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America is not a "Democracy"

Reader comment on item: The Freedom Crusade, Revisited

Submitted by Alan Nitikman (United States), Jan 12, 2006 at 18:35

Again and again, the nonsense is perpetuated that the U.S. system of government is a "Democracy." When John Adams considered every kind of government that had been tried up to that point, Democracy, the system employed in late Greece, to the ruin of that nation, was quickly discarded. We have a Constitutional Republic. The Constitutional guarantee of individual rights against the government, the concept of a _limited_ government, were the cornerstones of our system, as important as the tripartite construction of the federal system, with its Judicial, Legislative, and Executive branches.

The purpose of all these constructs, at every step of the way, was to limit the government to the role of protector and arbiter of the rights of individuals to their life, liberty, and property. I write this because the debate over whether or not we should "export democracy" does violence to our own interests and continues to confuse those at home and abroad. It is indicative of the terrible state of our own political system that our politicians don't understand the system of government in which they participate, so intent, it seems, that they are on violating it. As has often been pointed out, Germany democratically elected Hitler.

The Greeks democratically voted to execute their greatest general because of personal unpopularity. Regular classroom exercises in racism have had students voting blue-eyed students into inferior status. The method of selecting leaders falls far below the establishment of the rule of law and the enshrinement of individual rights as the overarching purpose of enlightened government. Totalitarianism, the enshrinement of thuggery, requires none of this, nothing but the willingness to use lethal force and abject fear to trample on the lives of others. You touch on this issue, but do not toss out on the garbage heap the fraudulently-employed term "democracy" and, therefore, the whole specious debate. If we export anything, it would be the rule of law.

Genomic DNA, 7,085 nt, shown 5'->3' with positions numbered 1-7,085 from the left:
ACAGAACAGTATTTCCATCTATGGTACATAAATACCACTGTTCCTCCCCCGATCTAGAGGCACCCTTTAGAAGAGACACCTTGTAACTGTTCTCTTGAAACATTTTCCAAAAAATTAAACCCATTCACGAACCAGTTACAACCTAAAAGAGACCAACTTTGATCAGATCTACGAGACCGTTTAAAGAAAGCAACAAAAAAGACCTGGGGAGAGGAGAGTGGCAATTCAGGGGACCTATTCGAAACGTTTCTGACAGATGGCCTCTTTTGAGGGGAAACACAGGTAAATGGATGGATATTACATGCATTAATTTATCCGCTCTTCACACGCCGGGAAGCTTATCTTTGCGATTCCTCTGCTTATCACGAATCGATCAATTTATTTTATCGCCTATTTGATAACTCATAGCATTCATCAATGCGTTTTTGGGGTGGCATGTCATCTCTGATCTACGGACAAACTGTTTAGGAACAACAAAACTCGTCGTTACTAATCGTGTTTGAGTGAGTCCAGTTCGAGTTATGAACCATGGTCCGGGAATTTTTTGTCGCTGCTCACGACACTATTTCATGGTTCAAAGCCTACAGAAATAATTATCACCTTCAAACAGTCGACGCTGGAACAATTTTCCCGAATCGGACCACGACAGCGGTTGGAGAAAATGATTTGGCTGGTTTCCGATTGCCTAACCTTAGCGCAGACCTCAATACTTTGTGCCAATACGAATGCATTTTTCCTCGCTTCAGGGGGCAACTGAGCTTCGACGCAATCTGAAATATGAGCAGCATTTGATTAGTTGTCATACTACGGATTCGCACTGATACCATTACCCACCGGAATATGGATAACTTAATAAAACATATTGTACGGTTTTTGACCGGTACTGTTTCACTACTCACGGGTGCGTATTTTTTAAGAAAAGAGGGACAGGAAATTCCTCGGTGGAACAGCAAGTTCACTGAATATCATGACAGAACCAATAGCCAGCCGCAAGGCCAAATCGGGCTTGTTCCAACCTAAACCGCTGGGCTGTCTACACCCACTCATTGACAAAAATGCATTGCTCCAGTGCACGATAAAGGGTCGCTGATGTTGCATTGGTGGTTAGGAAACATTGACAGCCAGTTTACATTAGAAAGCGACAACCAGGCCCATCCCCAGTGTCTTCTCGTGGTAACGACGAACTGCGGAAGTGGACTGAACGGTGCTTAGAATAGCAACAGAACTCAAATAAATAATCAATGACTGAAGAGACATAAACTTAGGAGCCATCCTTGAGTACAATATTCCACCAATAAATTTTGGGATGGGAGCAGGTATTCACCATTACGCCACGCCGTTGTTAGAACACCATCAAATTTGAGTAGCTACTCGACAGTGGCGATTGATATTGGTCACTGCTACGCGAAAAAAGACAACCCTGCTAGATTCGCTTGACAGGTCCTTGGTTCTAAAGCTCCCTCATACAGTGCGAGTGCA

Implicit in that process is the concept of individual rights, which it implicitly recognizes and without which it would be meaningless. This is what we did in Germany and Japan and the results were a reeducated public, a healthier economy and civic life, and a vastly safer world. The idea that this would be "Imperialism" has led us to abandon our own principles and leave Iraq to the incompetence and irrationality of mullahs and U.N. bureaucrats. By a failure to recognize what we have here in the U.S., we are losing it and exporting that failure to other fledgling nations.
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